Initially, it was thought the Settlement Agreement would last about five years. It’s now been more than seven.
Since 2015, Cleveland has operated under a Consent Decree, which has required Cleveland police to make significant policy changes to address what the Department of Justice found to be a pattern of excessive use of force.
Mayor Justin Bibb’s administration confirmed his goal is to request to end the Consent Decree by next year.
Ultimately, Judge Solomon Oliver will be the one to decide when to end the Consent Decree, but Law Director Mark Griffin tells Spectrum News the city is closer than ever.
.@CityofCleveland may soon be free of the consent decree. It was mandated by the DOJ in 2015 after uncovering a pattern of excessive force inside @CLEpolice. Law Director Mark Griffin confirms @MayorBibb’s goal is to request to end the consent decree by next year. @SpectrumNews1OH pic.twitter.com/Lz7Ny7BRqm— Micaela Marshall (@MMarshallTV) September 22, 2022
Bibb’s administration said compliance with the Consent Decree has cost the city millions of dollars each year.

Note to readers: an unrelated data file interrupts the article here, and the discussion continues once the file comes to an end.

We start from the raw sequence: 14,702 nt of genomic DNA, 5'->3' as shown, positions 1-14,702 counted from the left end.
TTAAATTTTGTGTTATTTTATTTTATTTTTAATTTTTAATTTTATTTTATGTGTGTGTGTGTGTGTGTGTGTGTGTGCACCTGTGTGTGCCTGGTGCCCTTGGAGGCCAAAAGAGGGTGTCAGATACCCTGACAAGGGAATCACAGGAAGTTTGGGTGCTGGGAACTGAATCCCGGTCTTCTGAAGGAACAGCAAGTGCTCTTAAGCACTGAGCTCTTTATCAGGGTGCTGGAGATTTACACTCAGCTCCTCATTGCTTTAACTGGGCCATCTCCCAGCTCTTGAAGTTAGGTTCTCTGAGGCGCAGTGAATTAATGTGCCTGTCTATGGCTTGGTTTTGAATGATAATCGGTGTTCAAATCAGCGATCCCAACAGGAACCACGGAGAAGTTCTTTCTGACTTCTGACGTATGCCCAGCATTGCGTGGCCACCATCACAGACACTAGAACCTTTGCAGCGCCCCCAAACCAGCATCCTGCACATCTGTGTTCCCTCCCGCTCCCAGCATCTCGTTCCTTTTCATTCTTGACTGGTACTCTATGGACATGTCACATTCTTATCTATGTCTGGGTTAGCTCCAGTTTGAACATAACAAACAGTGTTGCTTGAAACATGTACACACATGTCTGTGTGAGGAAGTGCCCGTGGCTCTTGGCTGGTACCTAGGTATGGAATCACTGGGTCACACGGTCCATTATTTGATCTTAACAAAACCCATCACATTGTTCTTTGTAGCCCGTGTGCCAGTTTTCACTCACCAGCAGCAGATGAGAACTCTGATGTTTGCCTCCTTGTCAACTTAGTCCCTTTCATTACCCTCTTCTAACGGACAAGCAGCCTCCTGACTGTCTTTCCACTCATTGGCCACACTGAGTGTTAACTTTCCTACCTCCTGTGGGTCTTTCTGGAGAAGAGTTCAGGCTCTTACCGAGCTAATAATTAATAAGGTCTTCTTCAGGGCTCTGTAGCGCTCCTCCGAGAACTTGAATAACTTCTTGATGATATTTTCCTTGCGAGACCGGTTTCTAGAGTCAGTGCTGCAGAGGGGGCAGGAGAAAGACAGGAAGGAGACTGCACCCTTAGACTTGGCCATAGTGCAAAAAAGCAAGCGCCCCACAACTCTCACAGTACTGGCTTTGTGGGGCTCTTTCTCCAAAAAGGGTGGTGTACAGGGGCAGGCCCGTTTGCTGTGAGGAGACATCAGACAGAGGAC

Griffin said substantial progress has been made, and it’s almost time to move on to the next phase of police reform under Issue 24.
In March, Judge Oliver ruled the ballot initiative voters passed that strengthened civilian oversight of police should be incorporated into the city’s charter as section 115-5.
Griffin points to a 42% decrease in use of force incidents since 2019, a 24% increase in use of de-escalation techniques since 2020, and a 54% decrease in complaints alleging excessive force in 2021 compared to 2020, as reasons they are almost ready to end the Consent Decree.
But the Department of Justice said in court Thursday it’s important to not get carried away by looking at these numbers in isolation.
In court, the Monitoring Team explained that a Consent Decree has four stages and the city is currently in stage 3. They said that means it’s time to actively assess progress before moving to next phase which determines if Cleveland police can sustain the changes.
“Right now we have made tremendous progress," said Griffin. "Our use of force is down 42%. The Monitoring Team and the Department of Justice really recognize the strides that we’ve made. I think we disagree on how much effort, how much progress still needs to be made, but I think we’re knocking on the doorstep and I think that by next year we’ll be in a position to ask the court to consider to release us from the Consent Decree.”
The Community Police Commission was established under the Consent Decree, but after voters passed Issue 24 in November, it has become a permanent civilian oversight board with the final authority on police discipline.
Bibb’s administration and City Council are currently working to finalize who the members of the new commission will be and candidates are going through background checks.